In Florida, police departments can engage in a program called Equitable Sharing, in which, they are allowed to claim seized property (cash, cars, boats, etc.) in federal court and share it with the Department of Justice. In 2010, like many entities at the time, the Bal Harbour Police department decided to participate in this program. Bal Harbour teamed with the Glades County PD to form the Tri-County Task Force, which posed as money launderers to collect cash from drug organizations and get information for busts on those companies. The task force reported more than $55 million taken from these outfits, and depositing the money into the bank accounts of Miami export companies, who would in turn send products to Latin American stores, who would pay the cartel back in pesos. However, a probe by the feds found that they really took in $83 million, leaving about $28 million unaccounted for. The Miami Herald did an investigation of its own and found:
▪ Police routinely withdrew cash — thousands at a time — totaling $1.3 million from undercover bank accounts, but to this day there are no records to show where the money was spent. “In all my years of law enforcement, I’ve never seen anything like it,” Chief Overton said.
▪ Bal Harbour officials say they cannot find receipts for hundreds of thousands in expenses, including five-star hotel bookings, dinners that ran up to $1,000 and scores of purchases like laptops, iPads, electronic money counters, flower deliveries and even iTunes downloads.
▪ While posing as launderers, police delivered nearly $20 million to storefront businesses in Miami-Dade to launder the money for drug groups — gathering critical evidence against the business owners — yet took no action against them. Years later, the businesses are still open, some still suspected by federal agents of laundering for the cartels.
A condition of the task force’s agreement to carry out the stings, they could keep 3% of the money laundered as their commission. However, they were supposed to work with the DEA. The DEA ordered them to get permission from state prosecutors to take trips out of state to carry out deals. The task force passed along information to the DEA, but did not get permission from prosecutors much of the time, and took first-class trips out of state to broker deals for hundreds of thousands of dollars and stay in five star hotels. At one point, officers were making two deals per week, sometimes jetting out to two states a day.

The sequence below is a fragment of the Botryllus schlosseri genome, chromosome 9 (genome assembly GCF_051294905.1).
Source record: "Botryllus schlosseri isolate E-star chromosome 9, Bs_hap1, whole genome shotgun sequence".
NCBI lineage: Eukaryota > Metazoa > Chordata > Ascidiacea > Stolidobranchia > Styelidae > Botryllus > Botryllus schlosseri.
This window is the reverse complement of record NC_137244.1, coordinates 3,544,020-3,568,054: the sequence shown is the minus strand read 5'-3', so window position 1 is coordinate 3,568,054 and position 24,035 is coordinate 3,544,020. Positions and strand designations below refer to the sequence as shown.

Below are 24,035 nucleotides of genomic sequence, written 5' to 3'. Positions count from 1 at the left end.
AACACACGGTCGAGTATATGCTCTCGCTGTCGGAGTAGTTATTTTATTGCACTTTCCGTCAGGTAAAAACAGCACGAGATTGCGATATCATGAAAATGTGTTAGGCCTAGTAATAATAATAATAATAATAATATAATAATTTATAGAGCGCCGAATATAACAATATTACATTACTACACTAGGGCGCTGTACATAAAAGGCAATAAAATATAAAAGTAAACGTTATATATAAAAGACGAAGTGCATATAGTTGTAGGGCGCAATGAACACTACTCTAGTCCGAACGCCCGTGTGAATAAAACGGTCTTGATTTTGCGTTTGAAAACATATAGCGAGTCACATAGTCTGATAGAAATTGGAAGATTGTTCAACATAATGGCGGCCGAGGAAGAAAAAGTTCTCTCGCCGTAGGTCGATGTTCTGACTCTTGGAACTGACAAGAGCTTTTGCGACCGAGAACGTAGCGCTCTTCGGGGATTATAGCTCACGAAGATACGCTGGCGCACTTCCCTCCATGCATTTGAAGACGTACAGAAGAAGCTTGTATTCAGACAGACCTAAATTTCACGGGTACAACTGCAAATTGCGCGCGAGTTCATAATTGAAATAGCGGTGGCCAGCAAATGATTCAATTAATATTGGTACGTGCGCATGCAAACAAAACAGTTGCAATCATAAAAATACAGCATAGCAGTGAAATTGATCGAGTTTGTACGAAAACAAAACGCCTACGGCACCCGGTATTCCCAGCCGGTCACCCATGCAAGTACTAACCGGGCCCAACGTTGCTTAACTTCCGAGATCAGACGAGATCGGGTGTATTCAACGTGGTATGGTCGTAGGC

They were also required to follow strict financial controls and have audits of their activities. This requirement was not followed. The task force used the funds they collected to finance their operation, paying for equipment, weapons and payroll (which included snitches). The money they used was evidence, and a court order is required to use those funds, a rule the task force circumvented.
The most egregious violation of the task force was not making any arrests. They really just laundered money for drug dealers, straight up. Though the information they gained on traffickers in Atlanta and New York led to the feds making busts, they took no action against the companies participating in the laundering. From 2010 to 2011, the feds seized $30 million from dealers, but the task force laundered $50 million. Furthermore, the task force sent millions of dollars overseas to banks in Panama and China without alerting the DEA.
The feds are still probing into the task force to see what exactly happened from 2010 to 2012. A good number of the commanders involved are no longer with the force. There are plenty of parts to this story. To read the whole sordid tale, check out The Miami Herald’s five part series entitled License To Launder here.